"Well, maybe it won't be so bad since it rained earlier today," trying to say something nice.  We each did a shot of tequila, I grabbed a water bottle from deep in the ice and we left.  She asked me if I minded walking a ways.  She wanted to show me a cabin where some friends of her were staying with a great view.  "I don't mind, if it's not too far, or too steep."  She looked a little disappointed after I said steep.  I didn't want to tell her I'd ruined my knees doing masonry and carrying an extra fifty pounds around for a decade or more.  Though she was the girlfriend of my guitar player I didn't want to seem weak or unattractive.  She tilted her chin up and said, "I know a guy with a golf cart down at the kitchen area.  Maybe he could drive us up there.  It's his cabin I wanted to show you."  We met him and she asked him for a lift.


"What the hell", he said "I need a refill on my drink," and shook his ice in a red plastic cup.  "We'll have to use your flashlight so sit up front with me."  I sat on a bench in the back of the golf cart watching the world unfold behind me, unable to see what was ahead, only seeing what we had just passed.  The driver zoomed over a narrow wooden bridge that was no more than an inch wider than the golf cart.  One slip up and we were in the creek, but we bumped off the bridge onto the path, all saying "Whoa" then laughing.  I gripped the handles of the bench seat tightly as we bounced quietly on the gravel, when suddenly the road became steep.  I was pulled towards the ground and knew if I let go for a moment I would tumble out and the two in the front wouldn't notice me missing for a while as she pointed the flashlight and laughed and prattled and the driver drank his drink, then the rest of hers.  Suddenly the constant dark backdrop of mountains covered with trees opened up and we were above the horizon, looking over layers of hills fading blue in the distance and a near full moon that seemed to spring out from behind the distant hills. The sky became huge and clear with a ring around a near full moon.  All of it breathtaking.  Whether I was straight or high, the judgment would have been the same. "What a planet," I muttered as we took a sharp turn and came to the cabin.  It was all cedar on the inside with a wall of glass that faced the same view that had thrilled me on the ride up the mountain.  A hot tub was just off the living room and deep snoring came from a closed bedroom door.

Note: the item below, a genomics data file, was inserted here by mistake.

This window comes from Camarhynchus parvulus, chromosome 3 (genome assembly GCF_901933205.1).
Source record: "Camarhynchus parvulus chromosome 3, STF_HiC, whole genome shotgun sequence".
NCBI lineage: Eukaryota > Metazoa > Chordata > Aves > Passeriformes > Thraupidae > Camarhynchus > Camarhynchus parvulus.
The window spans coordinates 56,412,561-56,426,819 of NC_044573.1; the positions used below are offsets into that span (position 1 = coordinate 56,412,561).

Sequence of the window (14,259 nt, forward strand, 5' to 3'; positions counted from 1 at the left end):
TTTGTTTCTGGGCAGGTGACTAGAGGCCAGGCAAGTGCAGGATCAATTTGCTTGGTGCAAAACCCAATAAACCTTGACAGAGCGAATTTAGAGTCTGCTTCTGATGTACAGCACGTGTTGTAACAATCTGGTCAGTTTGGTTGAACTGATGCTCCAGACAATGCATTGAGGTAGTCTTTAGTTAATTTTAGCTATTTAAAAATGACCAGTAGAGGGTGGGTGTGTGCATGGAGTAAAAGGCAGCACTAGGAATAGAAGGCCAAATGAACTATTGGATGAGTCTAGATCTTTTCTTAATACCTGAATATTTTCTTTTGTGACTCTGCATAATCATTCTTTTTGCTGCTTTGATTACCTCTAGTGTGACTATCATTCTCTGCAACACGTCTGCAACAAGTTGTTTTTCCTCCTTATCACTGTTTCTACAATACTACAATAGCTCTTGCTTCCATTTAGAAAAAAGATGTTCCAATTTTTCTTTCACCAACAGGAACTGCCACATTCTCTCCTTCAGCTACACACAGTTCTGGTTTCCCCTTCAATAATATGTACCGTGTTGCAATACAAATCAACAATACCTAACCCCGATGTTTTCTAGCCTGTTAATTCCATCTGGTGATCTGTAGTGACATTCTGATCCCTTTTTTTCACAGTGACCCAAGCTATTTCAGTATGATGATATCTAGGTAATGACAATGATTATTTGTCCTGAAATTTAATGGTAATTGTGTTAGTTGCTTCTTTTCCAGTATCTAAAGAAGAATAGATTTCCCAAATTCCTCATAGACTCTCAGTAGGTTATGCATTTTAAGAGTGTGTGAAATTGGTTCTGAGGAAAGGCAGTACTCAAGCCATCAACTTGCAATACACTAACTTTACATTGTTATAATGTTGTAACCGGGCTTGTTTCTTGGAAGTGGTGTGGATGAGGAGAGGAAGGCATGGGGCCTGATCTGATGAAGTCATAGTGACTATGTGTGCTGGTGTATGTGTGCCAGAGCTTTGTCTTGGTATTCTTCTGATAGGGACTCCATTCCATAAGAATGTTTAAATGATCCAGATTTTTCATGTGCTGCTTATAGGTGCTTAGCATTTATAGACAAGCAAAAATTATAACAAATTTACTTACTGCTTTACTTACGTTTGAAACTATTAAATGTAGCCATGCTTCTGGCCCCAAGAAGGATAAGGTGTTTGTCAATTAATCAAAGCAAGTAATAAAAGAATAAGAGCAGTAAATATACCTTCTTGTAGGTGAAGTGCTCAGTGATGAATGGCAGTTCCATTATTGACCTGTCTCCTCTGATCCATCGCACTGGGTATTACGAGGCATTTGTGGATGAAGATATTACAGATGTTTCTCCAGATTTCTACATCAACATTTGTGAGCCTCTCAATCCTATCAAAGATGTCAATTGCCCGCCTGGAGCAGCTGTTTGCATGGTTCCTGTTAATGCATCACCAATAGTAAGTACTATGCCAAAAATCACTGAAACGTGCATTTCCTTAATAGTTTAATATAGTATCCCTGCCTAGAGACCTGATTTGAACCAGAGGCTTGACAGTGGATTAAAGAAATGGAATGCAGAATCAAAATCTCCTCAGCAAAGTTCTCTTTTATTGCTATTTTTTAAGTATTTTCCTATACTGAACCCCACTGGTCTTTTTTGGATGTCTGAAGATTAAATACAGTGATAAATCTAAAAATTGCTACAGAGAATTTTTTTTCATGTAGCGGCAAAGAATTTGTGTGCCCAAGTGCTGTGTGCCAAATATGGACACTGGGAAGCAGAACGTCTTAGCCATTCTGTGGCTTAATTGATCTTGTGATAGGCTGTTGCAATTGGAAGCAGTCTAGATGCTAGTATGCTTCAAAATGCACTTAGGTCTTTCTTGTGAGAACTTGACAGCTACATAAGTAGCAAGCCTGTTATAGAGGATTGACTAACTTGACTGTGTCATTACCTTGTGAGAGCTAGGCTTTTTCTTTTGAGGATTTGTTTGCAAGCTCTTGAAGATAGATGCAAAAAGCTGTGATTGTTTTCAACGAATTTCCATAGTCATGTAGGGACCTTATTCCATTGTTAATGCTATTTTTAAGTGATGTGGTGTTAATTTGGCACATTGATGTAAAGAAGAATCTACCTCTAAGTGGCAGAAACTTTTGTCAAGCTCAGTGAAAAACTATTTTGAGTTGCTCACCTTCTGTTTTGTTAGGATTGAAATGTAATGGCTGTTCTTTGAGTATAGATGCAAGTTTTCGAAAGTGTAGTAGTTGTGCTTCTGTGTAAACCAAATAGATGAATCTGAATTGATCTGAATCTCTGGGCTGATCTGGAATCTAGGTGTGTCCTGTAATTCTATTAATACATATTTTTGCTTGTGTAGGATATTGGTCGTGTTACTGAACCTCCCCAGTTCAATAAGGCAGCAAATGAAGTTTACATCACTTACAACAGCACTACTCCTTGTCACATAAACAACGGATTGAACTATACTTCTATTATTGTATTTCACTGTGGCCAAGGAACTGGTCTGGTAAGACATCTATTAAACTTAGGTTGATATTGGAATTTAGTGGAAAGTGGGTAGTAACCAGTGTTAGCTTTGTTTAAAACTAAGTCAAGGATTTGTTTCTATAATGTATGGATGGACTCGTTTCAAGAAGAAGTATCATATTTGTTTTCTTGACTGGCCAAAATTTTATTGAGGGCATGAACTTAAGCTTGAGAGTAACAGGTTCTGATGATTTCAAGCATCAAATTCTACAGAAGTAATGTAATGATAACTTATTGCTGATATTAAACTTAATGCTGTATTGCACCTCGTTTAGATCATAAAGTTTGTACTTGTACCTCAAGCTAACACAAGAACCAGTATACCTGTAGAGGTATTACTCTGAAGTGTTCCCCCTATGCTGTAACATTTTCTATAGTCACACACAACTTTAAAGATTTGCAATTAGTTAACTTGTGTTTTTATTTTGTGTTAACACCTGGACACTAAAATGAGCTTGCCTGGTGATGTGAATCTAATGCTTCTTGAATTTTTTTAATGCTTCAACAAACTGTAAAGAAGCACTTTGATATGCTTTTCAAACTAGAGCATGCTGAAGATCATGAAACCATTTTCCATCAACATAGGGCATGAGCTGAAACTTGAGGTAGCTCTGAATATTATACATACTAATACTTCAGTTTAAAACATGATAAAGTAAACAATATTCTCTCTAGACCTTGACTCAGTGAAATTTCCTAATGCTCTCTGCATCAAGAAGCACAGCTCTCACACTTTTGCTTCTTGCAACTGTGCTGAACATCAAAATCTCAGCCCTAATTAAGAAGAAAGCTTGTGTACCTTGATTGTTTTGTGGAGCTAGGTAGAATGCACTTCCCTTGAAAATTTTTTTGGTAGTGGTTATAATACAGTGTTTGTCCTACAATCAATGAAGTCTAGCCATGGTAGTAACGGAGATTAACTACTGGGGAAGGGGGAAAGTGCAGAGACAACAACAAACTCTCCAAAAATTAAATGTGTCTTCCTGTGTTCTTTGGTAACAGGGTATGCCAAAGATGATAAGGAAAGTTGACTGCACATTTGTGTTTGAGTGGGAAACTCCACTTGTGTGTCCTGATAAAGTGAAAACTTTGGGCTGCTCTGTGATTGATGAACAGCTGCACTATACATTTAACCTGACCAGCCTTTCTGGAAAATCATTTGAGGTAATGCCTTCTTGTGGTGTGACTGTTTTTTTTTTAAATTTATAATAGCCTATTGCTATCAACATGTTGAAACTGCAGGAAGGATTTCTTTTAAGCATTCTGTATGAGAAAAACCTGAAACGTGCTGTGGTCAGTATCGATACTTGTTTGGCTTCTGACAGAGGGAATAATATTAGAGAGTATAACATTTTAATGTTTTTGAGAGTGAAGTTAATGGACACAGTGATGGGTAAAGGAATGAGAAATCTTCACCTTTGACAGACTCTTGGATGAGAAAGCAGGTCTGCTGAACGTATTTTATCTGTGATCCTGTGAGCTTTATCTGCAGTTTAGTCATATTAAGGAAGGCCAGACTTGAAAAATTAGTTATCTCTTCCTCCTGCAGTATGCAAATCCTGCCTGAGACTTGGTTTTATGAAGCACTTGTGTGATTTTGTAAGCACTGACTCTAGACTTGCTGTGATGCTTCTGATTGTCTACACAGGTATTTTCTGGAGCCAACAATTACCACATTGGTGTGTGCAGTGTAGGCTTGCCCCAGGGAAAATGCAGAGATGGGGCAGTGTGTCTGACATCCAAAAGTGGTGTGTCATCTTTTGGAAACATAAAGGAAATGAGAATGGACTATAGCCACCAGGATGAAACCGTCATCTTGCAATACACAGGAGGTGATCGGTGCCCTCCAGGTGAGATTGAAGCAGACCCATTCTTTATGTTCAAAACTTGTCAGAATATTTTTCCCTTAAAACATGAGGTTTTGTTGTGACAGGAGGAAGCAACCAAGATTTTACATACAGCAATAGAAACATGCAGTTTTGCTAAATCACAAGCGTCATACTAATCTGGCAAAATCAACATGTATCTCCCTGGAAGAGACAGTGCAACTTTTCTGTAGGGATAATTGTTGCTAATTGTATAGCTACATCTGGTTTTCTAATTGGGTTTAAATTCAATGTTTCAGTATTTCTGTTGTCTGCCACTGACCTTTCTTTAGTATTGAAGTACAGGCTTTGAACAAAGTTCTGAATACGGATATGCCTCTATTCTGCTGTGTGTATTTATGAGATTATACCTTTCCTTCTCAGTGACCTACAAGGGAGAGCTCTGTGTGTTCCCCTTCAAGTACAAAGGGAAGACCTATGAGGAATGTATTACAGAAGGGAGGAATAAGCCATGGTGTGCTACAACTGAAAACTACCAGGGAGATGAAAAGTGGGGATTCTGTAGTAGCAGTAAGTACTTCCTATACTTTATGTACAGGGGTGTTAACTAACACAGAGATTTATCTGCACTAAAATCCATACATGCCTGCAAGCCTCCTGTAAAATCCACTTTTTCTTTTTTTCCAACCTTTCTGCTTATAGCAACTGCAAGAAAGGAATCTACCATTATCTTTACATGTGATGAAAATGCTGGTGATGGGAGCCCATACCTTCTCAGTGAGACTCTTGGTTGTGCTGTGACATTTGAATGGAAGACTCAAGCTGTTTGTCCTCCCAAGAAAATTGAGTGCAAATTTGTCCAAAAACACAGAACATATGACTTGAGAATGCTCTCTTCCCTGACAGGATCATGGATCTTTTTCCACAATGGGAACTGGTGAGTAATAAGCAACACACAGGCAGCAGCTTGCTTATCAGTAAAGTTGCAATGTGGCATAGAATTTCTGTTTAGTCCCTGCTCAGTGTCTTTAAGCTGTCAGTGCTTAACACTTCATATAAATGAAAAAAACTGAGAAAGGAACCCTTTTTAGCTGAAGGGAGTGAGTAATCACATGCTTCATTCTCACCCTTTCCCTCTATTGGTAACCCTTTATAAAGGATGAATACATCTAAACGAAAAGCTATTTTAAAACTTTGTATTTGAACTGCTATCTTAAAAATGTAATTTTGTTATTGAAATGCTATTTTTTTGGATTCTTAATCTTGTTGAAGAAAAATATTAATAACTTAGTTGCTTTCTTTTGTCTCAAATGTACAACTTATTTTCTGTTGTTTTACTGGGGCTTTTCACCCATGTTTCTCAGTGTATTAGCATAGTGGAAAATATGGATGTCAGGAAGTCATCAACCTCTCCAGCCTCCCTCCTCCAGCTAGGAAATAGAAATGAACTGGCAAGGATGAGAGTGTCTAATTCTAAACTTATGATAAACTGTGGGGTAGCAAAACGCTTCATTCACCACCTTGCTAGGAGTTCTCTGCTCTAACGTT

Jo Lee threw the door open and said, "Stephan, what the fuck you doing sleeping through a boogie?  Get the fuck up and party with us."  His snoring was only interrupted with a murmured "muzzen muzzen muzzen mumph."


"You can't wake him up when he's sleeping that deep- you might as well not even try", shouted the driver from the kitchen pouring rum over fresh ice in the red plastic cup.